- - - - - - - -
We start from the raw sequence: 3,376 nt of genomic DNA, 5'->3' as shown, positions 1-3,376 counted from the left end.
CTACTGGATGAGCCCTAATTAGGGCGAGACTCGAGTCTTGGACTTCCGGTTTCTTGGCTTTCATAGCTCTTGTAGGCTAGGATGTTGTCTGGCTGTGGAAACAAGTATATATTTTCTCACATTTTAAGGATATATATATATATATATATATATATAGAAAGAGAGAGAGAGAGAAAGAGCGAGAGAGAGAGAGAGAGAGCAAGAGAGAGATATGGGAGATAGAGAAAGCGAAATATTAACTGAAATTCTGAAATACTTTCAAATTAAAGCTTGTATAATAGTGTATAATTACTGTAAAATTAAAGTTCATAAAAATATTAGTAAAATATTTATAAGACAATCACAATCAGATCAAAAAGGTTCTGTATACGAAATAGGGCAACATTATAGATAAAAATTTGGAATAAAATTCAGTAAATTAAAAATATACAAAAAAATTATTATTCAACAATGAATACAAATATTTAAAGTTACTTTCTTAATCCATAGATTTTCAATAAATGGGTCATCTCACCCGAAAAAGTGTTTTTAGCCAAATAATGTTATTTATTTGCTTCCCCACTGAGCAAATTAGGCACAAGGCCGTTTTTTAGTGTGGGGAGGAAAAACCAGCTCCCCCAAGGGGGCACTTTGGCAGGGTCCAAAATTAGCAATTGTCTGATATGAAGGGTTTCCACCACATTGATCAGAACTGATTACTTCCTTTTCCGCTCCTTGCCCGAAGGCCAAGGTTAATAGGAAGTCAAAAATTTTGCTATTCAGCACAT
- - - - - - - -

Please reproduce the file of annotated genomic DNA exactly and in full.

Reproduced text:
We start from the raw sequence: 3,376 nt of genomic DNA, 5'->3' as shown, positions 1-3,376 counted from the left end.
CTACTGGATGAGCCCTAATTAGGGCGAGACTCGAGTCTTGGACTTCCGGTTTCTTGGCTTTCATAGCTCTTGTAGGCTAGGATGTTGTCTGGCTGTGGAAACAAGTATATATTTTCTCACATTTTAAGGATATATATATATATATATATATATATAGAAAGAGAGAGAGAGAGAAAGAGCGAGAGAGAGAGAGAGAGAGCAAGAGAGAGATATGGGAGATAGAGAAAGCGAAATATTAACTGAAATTCTGAAATACTTTCAAATTAAAGCTTGTATAATAGTGTATAATTACTGTAAAATTAAAGTTCATAAAAATATTAGTAAAATATTTATAAGACAATCACAATCAGATCAAAAAGGTTCTGTATACGAAATAGGGCAACATTATAGATAAAAATTTGGAATAAAATTCAGTAAATTAAAAATATACAAAAAAATTATTATTCAACAATGAATACAAATATTTAAAGTTACTTTCTTAATCCATAGATTTTCAATAAATGGGTCATCTCACCCGAAAAAGTGTTTTTAGCCAAATAATGTTATTTATTTGCTTCCCCACTGAGCAAATTAGGCACAAGGCCGTTTTTTAGTGTGGGGAGGAAAAACCAGCTCCCCCAAGGGGGCACTTTGGCAGGGTCCAAAATTAGCAATTGTCTGATATGAAGGGTTTCCACCACATTGATCAGAACTGATTACTTCCTTTTCCGCTCCTTGCCCGAAGGCCAAGGTTAATAGGAAGTCAAAAATTTTGCTATTCAGCACAT